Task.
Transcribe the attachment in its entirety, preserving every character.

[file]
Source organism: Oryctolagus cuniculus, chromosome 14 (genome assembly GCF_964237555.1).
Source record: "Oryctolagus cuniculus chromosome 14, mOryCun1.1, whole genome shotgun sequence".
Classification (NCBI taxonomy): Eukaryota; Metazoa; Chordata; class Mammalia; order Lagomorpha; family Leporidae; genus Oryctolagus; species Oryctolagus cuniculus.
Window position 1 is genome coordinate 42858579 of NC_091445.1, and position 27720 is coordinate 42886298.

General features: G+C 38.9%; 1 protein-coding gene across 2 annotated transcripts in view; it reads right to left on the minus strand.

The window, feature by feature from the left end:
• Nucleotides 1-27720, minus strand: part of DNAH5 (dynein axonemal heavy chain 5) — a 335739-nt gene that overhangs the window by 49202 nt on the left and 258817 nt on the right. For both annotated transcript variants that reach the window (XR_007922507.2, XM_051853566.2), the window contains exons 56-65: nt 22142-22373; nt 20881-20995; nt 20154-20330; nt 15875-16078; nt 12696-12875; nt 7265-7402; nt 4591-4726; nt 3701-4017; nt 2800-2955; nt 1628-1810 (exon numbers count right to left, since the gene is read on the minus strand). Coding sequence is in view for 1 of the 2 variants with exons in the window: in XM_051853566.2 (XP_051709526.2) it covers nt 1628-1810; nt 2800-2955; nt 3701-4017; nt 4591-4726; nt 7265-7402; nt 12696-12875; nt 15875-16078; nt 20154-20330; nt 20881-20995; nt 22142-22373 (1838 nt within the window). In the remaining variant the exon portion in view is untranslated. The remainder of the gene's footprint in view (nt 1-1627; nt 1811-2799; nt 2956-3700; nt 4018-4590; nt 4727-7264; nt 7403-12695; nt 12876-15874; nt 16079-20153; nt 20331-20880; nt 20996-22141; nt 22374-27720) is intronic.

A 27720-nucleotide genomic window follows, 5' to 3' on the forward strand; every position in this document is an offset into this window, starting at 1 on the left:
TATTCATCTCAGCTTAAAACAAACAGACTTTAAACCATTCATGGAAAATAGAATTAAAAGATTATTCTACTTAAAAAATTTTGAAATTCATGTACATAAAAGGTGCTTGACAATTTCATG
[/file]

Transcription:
Source organism: Oryctolagus cuniculus, chromosome 14 (genome assembly GCF_964237555.1).
Source record: "Oryctolagus cuniculus chromosome 14, mOryCun1.1, whole genome shotgun sequence".
Classification (NCBI taxonomy): Eukaryota; Metazoa; Chordata; class Mammalia; order Lagomorpha; family Leporidae; genus Oryctolagus; species Oryctolagus cuniculus.
Window position 1 is genome coordinate 42858579 of NC_091445.1, and position 27720 is coordinate 42886298.

General features: G+C 38.9%; 1 protein-coding gene across 2 annotated transcripts in view; it reads right to left on the minus strand.

The window, feature by feature from the left end:
• Nucleotides 1-27720, minus strand: part of DNAH5 (dynein axonemal heavy chain 5) — a 335739-nt gene that overhangs the window by 49202 nt on the left and 258817 nt on the right. For both annotated transcript variants that reach the window (XR_007922507.2, XM_051853566.2), the window contains exons 56-65: nt 22142-22373; nt 20881-20995; nt 20154-20330; nt 15875-16078; nt 12696-12875; nt 7265-7402; nt 4591-4726; nt 3701-4017; nt 2800-2955; nt 1628-1810 (exon numbers count right to left, since the gene is read on the minus strand). Coding sequence is in view for 1 of the 2 variants with exons in the window: in XM_051853566.2 (XP_051709526.2) it covers nt 1628-1810; nt 2800-2955; nt 3701-4017; nt 4591-4726; nt 7265-7402; nt 12696-12875; nt 15875-16078; nt 20154-20330; nt 20881-20995; nt 22142-22373 (1838 nt within the window). In the remaining variant the exon portion in view is untranslated. The remainder of the gene's footprint in view (nt 1-1627; nt 1811-2799; nt 2956-3700; nt 4018-4590; nt 4727-7264; nt 7403-12695; nt 12876-15874; nt 16079-20153; nt 20331-20880; nt 20996-22141; nt 22374-27720) is intronic.

A 27720-nucleotide genomic window follows, 5' to 3' on the forward strand; every position in this document is an offset into this window, starting at 1 on the left:
TATTCATCTCAGCTTAAAACAAACAGACTTTAAACCATTCATGGAAAATAGAATTAAAAGATTATTCTACTTAAAAAATTTTGAAATTCATGTACATAAAAGGTGCTTGACAATTTCATG